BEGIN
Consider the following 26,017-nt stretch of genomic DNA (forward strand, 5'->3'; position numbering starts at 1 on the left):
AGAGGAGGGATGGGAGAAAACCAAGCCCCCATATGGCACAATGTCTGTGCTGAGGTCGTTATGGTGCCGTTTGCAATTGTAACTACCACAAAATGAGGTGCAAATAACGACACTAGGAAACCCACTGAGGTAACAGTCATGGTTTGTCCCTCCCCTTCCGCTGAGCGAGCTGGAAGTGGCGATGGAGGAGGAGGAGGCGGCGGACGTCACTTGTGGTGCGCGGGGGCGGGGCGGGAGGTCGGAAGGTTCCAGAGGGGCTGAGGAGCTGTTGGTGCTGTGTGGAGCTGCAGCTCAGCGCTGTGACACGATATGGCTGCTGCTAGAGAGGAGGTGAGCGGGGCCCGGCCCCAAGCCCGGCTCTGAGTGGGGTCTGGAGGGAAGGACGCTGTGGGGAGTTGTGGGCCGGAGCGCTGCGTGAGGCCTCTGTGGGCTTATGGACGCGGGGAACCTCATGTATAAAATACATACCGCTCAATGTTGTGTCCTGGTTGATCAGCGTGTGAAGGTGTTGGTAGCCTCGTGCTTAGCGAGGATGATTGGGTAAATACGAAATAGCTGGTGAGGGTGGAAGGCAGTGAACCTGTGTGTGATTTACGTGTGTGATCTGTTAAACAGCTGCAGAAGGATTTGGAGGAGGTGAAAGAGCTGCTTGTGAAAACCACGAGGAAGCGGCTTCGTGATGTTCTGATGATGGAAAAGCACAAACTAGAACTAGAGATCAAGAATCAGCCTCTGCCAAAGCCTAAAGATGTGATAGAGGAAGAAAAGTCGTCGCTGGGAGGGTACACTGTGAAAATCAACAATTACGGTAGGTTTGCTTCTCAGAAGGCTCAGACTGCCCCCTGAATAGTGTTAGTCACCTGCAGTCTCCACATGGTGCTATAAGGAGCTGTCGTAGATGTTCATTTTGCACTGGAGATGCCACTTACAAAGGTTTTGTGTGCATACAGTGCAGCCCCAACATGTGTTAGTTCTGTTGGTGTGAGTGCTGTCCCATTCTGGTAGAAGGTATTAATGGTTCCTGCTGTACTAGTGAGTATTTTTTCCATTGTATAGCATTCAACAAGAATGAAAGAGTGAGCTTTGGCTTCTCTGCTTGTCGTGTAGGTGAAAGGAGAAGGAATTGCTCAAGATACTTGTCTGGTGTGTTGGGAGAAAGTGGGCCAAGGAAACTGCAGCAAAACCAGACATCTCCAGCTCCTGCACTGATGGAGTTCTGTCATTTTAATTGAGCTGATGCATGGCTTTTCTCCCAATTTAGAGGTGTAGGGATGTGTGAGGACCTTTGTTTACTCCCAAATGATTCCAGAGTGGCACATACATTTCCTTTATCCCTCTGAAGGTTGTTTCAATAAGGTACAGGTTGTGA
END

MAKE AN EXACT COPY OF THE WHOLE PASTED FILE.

Consider the following 26,017-nt stretch of genomic DNA (forward strand, 5'->3'; position numbering starts at 1 on the left):
AGAGGAGGGATGGGAGAAAACCAAGCCCCCATATGGCACAATGTCTGTGCTGAGGTCGTTATGGTGCCGTTTGCAATTGTAACTACCACAAAATGAGGTGCAAATAACGACACTAGGAAACCCACTGAGGTAACAGTCATGGTTTGTCCCTCCCCTTCCGCTGAGCGAGCTGGAAGTGGCGATGGAGGAGGAGGAGGCGGCGGACGTCACTTGTGGTGCGCGGGGGCGGGGCGGGAGGTCGGAAGGTTCCAGAGGGGCTGAGGAGCTGTTGGTGCTGTGTGGAGCTGCAGCTCAGCGCTGTGACACGATATGGCTGCTGCTAGAGAGGAGGTGAGCGGGGCCCGGCCCCAAGCCCGGCTCTGAGTGGGGTCTGGAGGGAAGGACGCTGTGGGGAGTTGTGGGCCGGAGCGCTGCGTGAGGCCTCTGTGGGCTTATGGACGCGGGGAACCTCATGTATAAAATACATACCGCTCAATGTTGTGTCCTGGTTGATCAGCGTGTGAAGGTGTTGGTAGCCTCGTGCTTAGCGAGGATGATTGGGTAAATACGAAATAGCTGGTGAGGGTGGAAGGCAGTGAACCTGTGTGTGATTTACGTGTGTGATCTGTTAAACAGCTGCAGAAGGATTTGGAGGAGGTGAAAGAGCTGCTTGTGAAAACCACGAGGAAGCGGCTTCGTGATGTTCTGATGATGGAAAAGCACAAACTAGAACTAGAGATCAAGAATCAGCCTCTGCCAAAGCCTAAAGATGTGATAGAGGAAGAAAAGTCGTCGCTGGGAGGGTACACTGTGAAAATCAACAATTACGGTAGGTTTGCTTCTCAGAAGGCTCAGACTGCCCCCTGAATAGTGTTAGTCACCTGCAGTCTCCACATGGTGCTATAAGGAGCTGTCGTAGATGTTCATTTTGCACTGGAGATGCCACTTACAAAGGTTTTGTGTGCATACAGTGCAGCCCCAACATGTGTTAGTTCTGTTGGTGTGAGTGCTGTCCCATTCTGGTAGAAGGTATTAATGGTTCCTGCTGTACTAGTGAGTATTTTTTCCATTGTATAGCATTCAACAAGAATGAAAGAGTGAGCTTTGGCTTCTCTGCTTGTCGTGTAGGTGAAAGGAGAAGGAATTGCTCAAGATACTTGTCTGGTGTGTTGGGAGAAAGTGGGCCAAGGAAACTGCAGCAAAACCAGACATCTCCAGCTCCTGCACTGATGGAGTTCTGTCATTTTAATTGAGCTGATGCATGGCTTTTCTCCCAATTTAGAGGTGTAGGGATGTGTGAGGACCTTTGTTTACTCCCAAATGATTCCAGAGTGGCACATACATTTCCTTTATCCCTCTGAAGGTTGTTTCAATAAGGTACAGGTTGTGA